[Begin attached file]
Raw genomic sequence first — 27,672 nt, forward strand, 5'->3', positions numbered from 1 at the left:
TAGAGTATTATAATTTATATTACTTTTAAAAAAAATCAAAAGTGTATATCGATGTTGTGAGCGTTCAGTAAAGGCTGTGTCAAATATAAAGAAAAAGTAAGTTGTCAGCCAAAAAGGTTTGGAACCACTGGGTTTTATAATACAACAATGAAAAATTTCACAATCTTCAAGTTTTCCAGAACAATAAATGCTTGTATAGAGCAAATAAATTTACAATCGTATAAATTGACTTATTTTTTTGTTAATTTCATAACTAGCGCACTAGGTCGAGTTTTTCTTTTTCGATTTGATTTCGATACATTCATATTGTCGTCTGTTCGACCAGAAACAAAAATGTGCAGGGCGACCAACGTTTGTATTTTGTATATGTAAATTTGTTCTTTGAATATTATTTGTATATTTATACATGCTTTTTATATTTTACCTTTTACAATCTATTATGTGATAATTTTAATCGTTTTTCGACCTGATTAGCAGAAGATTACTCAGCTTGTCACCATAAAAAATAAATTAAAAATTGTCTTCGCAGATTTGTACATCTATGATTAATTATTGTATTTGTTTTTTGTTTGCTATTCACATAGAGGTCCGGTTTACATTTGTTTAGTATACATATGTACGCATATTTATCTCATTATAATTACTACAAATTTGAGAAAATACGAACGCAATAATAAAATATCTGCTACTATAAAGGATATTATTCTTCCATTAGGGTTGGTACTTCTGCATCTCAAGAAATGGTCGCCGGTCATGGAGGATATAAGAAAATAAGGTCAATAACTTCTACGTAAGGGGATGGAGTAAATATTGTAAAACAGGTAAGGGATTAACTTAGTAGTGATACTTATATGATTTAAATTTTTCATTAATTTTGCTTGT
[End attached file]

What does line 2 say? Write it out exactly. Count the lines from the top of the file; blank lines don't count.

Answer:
TAGAGTATTATAATTTATATTACTTTTAAAAAAAATCAAAAGTGTATATCGATGTTGTGAGCGTTCAGTAAAGGCTGTGTCAAATATAAAGAAAAAGTAAGTTGTCAGCCAAAAAGGTTTGGAACCACTGGGTTTTATAATACAACAATGAAAAATTTCACAATCTTCAAGTTTTCCAGAACAATAAATGCTTGTATAGAGCAAATAAATTTACAATCGTATAAATTGACTTATTTTTTTGTTAATTTCATAACTAGCGCACTAGGTCGAGTTTTTCTTTTTCGATTTGATTTCGATACATTCATATTGTCGTCTGTTCGACCAGAAACAAAAATGTGCAGGGCGACCAACGTTTGTATTTTGTATATGTAAATTTGTTCTTTGAATATTATTTGTATATTTATACATGCTTTTTATATTTTACCTTTTACAATCTATTATGTGATAATTTTAATCGTTTTTCGACCTGATTAGCAGAAGATTACTCAGCTTGTCACCATAAAAAATAAATTAAAAATTGTCTTCGCAGATTTGTACATCTATGATTAATTATTGTATTTGTTTTTTGTTTGCTATTCACATAGAGGTCCGGTTTACATTTGTTTAGTATACATATGTACGCATATTTATCTCATTATAATTACTACAAATTTGAGAAAATACGAACGCAATAATAAAATATCTGCTACTATAAAGGATATTATTCTTCCATTAGGGTTGGTACTTCTGCATCTCAAGAAATGGTCGCCGGTCATGGAGGATATAAGAAAATAAGGTCAATAACTTCTACGTAAGGGGATGGAGTAAATATTGTAAAACAGGTAAGGGATTAACTTAGTAGTGATACTTATATGATTTAAATTTTTCATTAATTTTGCTTGT